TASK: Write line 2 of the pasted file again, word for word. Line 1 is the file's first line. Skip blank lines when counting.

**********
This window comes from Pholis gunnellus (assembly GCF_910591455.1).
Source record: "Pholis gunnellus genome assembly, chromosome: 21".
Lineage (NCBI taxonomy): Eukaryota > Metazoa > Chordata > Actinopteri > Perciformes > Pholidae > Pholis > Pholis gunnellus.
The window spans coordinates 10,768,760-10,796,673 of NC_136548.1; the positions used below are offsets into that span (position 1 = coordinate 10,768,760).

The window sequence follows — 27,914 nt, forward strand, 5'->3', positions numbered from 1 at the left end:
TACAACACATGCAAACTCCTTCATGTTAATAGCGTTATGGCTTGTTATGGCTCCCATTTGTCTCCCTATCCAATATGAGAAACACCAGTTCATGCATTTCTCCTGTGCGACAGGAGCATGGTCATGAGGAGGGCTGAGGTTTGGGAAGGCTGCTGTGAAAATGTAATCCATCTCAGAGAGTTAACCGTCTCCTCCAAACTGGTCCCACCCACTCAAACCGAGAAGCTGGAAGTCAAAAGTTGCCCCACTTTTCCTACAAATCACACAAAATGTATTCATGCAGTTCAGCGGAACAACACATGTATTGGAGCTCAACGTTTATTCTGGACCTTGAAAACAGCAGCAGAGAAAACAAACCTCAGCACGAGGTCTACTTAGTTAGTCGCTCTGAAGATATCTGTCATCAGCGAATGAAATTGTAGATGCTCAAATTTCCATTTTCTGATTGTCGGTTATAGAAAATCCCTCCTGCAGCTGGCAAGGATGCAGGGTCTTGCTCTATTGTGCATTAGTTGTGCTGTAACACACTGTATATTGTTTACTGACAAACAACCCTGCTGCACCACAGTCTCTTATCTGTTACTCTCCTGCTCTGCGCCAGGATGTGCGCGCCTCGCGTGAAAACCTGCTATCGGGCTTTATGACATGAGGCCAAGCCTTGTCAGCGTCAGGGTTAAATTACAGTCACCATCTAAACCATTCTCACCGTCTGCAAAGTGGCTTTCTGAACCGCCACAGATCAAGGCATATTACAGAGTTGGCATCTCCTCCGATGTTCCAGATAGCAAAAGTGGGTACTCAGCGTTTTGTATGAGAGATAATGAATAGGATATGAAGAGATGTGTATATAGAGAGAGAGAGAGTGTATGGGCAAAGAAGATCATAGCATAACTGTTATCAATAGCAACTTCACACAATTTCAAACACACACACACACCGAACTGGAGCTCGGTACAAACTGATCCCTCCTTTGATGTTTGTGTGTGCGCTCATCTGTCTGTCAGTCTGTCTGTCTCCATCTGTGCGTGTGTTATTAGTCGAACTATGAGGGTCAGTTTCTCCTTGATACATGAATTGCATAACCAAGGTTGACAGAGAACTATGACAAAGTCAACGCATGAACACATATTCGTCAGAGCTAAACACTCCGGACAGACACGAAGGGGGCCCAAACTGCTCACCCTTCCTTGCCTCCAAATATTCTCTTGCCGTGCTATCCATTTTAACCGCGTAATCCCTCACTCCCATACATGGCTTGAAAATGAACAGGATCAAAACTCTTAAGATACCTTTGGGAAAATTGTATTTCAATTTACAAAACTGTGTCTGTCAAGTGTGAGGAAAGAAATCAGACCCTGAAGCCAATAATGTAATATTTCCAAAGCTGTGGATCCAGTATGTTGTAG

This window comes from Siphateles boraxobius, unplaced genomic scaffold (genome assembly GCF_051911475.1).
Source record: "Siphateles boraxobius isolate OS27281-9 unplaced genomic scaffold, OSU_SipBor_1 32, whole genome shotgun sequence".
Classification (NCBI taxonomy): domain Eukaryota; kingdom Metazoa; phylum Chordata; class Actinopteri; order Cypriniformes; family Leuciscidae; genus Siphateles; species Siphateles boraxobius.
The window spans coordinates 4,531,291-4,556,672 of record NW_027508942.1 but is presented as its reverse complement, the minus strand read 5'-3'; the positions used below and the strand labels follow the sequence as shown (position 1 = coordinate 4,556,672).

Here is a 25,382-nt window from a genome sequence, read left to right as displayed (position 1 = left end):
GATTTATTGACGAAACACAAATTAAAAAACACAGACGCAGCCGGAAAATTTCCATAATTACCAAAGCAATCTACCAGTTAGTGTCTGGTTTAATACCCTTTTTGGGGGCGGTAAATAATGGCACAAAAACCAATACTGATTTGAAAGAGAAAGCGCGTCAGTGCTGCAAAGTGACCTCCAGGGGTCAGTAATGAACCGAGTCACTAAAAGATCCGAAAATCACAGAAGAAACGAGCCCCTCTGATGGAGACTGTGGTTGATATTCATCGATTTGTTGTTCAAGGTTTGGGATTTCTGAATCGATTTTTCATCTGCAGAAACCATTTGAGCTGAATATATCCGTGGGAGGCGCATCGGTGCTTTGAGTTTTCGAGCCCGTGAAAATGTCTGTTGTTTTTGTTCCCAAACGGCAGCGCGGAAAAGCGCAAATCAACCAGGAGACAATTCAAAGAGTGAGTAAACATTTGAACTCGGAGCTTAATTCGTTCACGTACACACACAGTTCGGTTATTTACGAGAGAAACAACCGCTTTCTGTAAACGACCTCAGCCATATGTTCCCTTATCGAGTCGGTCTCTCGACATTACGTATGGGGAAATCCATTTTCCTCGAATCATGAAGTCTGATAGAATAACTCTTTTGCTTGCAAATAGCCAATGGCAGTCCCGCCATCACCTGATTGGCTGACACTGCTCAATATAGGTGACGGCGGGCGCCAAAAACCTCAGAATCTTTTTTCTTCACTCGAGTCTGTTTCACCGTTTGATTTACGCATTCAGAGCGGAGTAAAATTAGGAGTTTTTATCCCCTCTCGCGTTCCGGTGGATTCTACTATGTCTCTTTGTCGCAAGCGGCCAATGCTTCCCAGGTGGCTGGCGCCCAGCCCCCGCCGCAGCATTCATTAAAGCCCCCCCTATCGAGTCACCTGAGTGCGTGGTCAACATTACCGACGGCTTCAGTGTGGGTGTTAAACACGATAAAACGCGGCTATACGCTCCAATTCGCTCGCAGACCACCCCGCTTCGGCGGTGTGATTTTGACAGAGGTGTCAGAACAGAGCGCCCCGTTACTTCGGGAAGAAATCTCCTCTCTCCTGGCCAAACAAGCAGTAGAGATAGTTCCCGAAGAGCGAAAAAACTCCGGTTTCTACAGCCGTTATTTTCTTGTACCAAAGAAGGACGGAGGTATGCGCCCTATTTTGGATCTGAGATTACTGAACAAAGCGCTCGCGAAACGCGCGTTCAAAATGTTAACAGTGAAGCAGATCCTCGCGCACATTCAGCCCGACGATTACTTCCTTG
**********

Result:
Source record: "Pholis gunnellus genome assembly, chromosome: 21".